Harley-Davidson’s Project LiveWire Experience Tour, which last year reached more than 15,000 Americans, has unplugged its electric motorcycles and is headed to Asia and Europe. The tour, which launched with media and invitation-only consumer rides at Malaysia’s Sepang International Circuit on Feb. 25, will continue through the fall and includes 13 stops in Canada and the U.S.
While this effort is Harley-Davidson’s first large-scale global product campaign, the company in 2013 held large-scale activations around the world to celebrate its 110th anniversary, which culminated at its Milwaukee headquarters and included a papal blessing at the Vatican. The goal this time is to introduce LiveWire prototype electric motorcycles to new riders and to gain insights from a global audience on its first foray into electric motorcycle technology.
“We want to show the forward thinking of Harley-Davidson and provide perhaps what is for a lot of people an unexpected move by us,” says Matt King, integrated communications manager at Harley-Davidson. “We see Project LiveWire as an opportunity to show the world what Harley-Davidson is capable of dreaming about and eventually producing.”
The global experience has the same look and feel as last year’s domestic Project LiveWire Experience tour, which sent two fleets of 11 LiveWires around the country for influencer events, consumer engagements and test drives. “Other than translating the materials into multiple languages, and we’re pretty well-versed in doing that sort of thing, essentially what we have done is taken the assets of one of those trucks and sent it to Europe,” King says.
The tour offers consumers the chance to test drive a LiveWire on city streets or hop on a stationary demo model for a simulated riding experience that syncs with a visual display of a giant wave image as they rev up the bike. Attendees can also try on a concept helmet, a possible accessory for the LiveWire, with a built-in Google Glasses-type of monocle display. Other engagements include a Twitter-activated vending machine dropping Harley-Davidson swag and social media stations for attendees to upload photos of themselves on the bike.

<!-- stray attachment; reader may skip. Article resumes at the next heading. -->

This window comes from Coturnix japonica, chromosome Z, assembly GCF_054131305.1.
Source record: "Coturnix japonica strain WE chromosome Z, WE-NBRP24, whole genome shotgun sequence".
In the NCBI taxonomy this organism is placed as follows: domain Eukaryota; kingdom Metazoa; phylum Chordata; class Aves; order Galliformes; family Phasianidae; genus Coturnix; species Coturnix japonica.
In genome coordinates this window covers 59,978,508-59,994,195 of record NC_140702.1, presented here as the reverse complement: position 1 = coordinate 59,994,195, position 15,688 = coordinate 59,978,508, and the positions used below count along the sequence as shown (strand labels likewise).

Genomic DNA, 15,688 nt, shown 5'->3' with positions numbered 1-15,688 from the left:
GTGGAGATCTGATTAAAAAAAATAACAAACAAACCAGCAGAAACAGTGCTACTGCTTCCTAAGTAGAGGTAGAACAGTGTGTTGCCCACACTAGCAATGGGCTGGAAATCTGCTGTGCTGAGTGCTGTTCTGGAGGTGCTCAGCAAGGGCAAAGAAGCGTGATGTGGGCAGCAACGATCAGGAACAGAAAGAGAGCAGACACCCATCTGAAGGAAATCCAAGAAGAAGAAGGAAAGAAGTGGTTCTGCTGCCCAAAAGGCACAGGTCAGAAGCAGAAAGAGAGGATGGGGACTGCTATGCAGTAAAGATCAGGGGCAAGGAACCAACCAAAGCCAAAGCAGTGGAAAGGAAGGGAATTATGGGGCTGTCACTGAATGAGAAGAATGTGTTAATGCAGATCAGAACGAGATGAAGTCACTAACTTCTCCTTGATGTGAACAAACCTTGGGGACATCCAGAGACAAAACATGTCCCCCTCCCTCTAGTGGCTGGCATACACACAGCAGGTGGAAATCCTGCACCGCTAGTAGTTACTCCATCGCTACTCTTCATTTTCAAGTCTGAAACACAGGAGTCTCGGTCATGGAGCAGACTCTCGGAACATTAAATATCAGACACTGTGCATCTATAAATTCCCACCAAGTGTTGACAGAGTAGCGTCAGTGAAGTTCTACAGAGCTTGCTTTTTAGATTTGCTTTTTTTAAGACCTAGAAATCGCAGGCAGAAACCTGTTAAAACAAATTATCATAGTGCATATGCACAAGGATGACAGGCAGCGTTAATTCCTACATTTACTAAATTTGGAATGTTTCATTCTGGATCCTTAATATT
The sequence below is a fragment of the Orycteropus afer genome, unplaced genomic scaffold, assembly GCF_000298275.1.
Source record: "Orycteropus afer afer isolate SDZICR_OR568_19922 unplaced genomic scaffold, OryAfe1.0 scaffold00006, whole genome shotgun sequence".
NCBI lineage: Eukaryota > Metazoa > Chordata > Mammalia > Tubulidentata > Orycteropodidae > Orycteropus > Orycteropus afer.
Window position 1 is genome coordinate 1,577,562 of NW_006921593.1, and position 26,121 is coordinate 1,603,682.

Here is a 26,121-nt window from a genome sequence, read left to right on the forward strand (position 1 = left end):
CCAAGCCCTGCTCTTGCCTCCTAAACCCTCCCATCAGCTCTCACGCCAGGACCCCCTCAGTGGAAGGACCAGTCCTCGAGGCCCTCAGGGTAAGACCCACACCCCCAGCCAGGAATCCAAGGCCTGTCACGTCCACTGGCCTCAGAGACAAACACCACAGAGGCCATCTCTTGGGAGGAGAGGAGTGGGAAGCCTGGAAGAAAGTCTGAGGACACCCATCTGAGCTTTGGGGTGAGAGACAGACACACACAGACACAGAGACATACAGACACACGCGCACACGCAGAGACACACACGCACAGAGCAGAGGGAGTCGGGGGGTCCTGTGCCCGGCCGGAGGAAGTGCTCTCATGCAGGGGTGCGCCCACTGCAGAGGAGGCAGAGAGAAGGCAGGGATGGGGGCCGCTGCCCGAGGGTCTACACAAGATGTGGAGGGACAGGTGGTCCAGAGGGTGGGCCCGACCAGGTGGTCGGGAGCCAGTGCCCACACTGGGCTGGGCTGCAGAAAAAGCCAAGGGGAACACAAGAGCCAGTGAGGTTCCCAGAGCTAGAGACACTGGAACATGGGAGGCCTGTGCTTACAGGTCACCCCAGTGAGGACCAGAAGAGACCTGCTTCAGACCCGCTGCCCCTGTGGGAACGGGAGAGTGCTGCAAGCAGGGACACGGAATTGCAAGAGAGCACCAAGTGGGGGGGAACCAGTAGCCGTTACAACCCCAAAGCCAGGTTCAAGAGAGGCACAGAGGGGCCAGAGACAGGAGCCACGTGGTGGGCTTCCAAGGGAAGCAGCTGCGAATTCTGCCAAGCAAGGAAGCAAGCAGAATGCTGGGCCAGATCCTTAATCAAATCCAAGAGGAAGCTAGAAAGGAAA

In Malaysia and Europe, however, because the LiveWires are prototypes instead of full-production road-worthy models, the events will take place on closed-course locations instead of on the streets. Another challenge: the fleet is somewhat smaller than it was in the U.S. last year, so in Europe, consumers can enter a contest for a chance to be one of the first 1,000 people to ride Project LiveWire at one of five locations in the U.K., France, Germany, Italy and the Netherlands from May to August.
Harley-Davidson’s internal event staff develops and activates the strategy behind the tour, as well as the tour logistics with an assist from agencies as needed to create and produce marketing support materials.
A major component of the tour, the consumer and dealer feedback, remains as important as it was last year as the brand seeks input from potential riders in emerging markets.
“They see our brand from a different lens and we want to get all that feedback,” King says. “We are very serious about producing electric motorcycles, and as we study the technology and hopefully help propel it along and wait for it to mature, we are gathering the information to understand what is a successful Harley-Davidson electric motorcycle really going to be able to deliver to the customer.” Agency: In-house.